Is it really December 23rd? Christmas is in 2 days? Really?
It just doesn’t feel like it.
(I don’t normally use photos I don’t take, but here is a great photo of a children’s choir in Jakarta)
This time last year I knew nobody I am going to be spending Christmas with this year. Part of Christmas is spending time with your loved ones and this year will be different. This is not to say that I don’t love my new friends, because I do. I love the people I have begun to know here, and I’m looking forward to spending an important day with them, but it won’t quite be the same. This will be the third Christmas I have ever spent away from my family and that’s going to suck. I’ll definitely miss them. I’ll Skype (audio Skype, video doesn’t really work here) them, which is a poor replacement, but at least it’s something.
I was talking to a couple of friends today about why it doesn’t really feel like Christmas, and I think it is largely to do with the fact that all my cues have been taken away.
Australia has seasonal cues, but not here. It’s always hot and humid, and the weather doesn’t change all year ’round. I’m used to hot weather signifying summer, but now it’s just every day normal.
In Australia the school year is a calendar year, so December is the end of things. You wrap up, say goodbye to your students, and head into the big summer holidays. That doesn’t happen here. We go mid year to mid year, so this is a 3 week break and it’s just the end of the first semester.
It seems weird to say that it doesn’t feel like Christmas because there is so much here reminding me that it is Christmas. There are Pondok Natals (Christmas huts) that BLAST Christmas music 24 hours a day. And I mean that. They do take breaks, but you can’t predict when that will be. I get woken up at 5am pretty much every day because the music is too loud to sleep through. For those of you that know what I’m like in the morning, you can imagine how this makes me feel. I am soooooooo thankful that Josh gave me a set of earplugs today! I might actually not feel the need to murder someone every morning now…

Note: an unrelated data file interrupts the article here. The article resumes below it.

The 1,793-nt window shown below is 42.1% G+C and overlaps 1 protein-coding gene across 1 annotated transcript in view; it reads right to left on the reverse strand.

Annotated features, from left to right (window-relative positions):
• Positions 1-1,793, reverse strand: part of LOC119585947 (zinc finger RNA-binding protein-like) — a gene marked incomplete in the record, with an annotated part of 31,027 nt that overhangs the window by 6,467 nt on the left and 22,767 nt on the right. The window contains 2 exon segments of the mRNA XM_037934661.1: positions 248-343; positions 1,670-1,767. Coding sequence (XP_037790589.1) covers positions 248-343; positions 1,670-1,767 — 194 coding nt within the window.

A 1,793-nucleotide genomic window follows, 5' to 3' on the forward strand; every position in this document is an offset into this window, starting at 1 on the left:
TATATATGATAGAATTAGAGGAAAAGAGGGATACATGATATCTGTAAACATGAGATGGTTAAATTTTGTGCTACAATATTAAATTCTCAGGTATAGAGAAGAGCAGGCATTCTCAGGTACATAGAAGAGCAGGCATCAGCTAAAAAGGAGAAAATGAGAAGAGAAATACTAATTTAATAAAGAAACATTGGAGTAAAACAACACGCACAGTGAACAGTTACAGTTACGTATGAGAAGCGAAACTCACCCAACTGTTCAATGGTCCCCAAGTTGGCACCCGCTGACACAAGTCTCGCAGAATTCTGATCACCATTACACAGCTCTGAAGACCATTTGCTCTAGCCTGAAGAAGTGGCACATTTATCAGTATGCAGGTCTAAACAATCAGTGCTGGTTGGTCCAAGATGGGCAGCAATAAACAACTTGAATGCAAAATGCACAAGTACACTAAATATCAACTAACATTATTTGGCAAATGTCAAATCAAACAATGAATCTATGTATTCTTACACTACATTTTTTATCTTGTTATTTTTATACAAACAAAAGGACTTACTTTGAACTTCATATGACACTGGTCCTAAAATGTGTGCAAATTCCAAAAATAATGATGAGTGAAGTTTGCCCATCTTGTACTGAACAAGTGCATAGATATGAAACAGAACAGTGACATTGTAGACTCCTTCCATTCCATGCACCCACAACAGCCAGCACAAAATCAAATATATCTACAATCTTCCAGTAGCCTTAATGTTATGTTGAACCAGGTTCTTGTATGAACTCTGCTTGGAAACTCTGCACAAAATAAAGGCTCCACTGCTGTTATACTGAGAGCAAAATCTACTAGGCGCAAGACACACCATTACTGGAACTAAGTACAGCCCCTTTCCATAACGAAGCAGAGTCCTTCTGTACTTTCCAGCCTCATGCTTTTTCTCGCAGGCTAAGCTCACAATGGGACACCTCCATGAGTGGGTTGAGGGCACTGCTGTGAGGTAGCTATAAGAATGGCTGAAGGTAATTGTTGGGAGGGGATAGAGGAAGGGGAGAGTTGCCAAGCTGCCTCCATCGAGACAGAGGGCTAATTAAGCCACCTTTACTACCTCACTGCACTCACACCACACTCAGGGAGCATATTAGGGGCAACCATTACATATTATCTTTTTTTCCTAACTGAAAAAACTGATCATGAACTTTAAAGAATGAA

There are also fireworks every night, but that’s been going on for a couple of months, and all year actually. Maybe not every night, but at least once a week we get fireworks. For no reason. Absolutely no reason. It’s a running joke here actually.
“Oh it’s September 14th*! That explains the fireworks!”
*replace date with any date. There is no rhyme or reason to the fireworks.
Fittingly fireworks have gone off multiple times as I’ve been writing this (and there goes a ridiculously loud one!). At least it’s close to Christmas now. And don’t get me wrong, fireworks are fun. Usually I love them. I go out on my balcony (I live up on a hill) and watch them often.
This is a photo of a street at the bottom of the hill, I know people who live here and I drive past it all the time.
Part of my experience of Indonesia has been that I feel like I’m missing out on village life. I live in a town, a pretty underdeveloped town, but a town none the less. In early January I’m going to go to Wamena for a few days to experience a different part of Papua. A bunch of my kids’ parents live there, while they live in the dorms at school. I’m looking forward to seeing a place I’ve heard so much about! Our school has an annex campus there, and there are about 40 kids from kinder to grade 8.
The next photo is from a village here in Papua called Soba, taken by Clive Gray (a guy I know here). There was recently a bible dedication there, the first translation in their native language. Very cool.
There are so many things I love about living here, particularly my job, my kids, and my friends. But there are so many hard things about living here. I still haven’t decided if I’m going to stay another year. I need to decide before school goes back in 3 weeks. I’m praying about it, but haven’t come to any conclusions yet. Please pray for me.
Oh, and just to brag, here is the view from school. This is what I see every day. Remember that I live on campus 🙂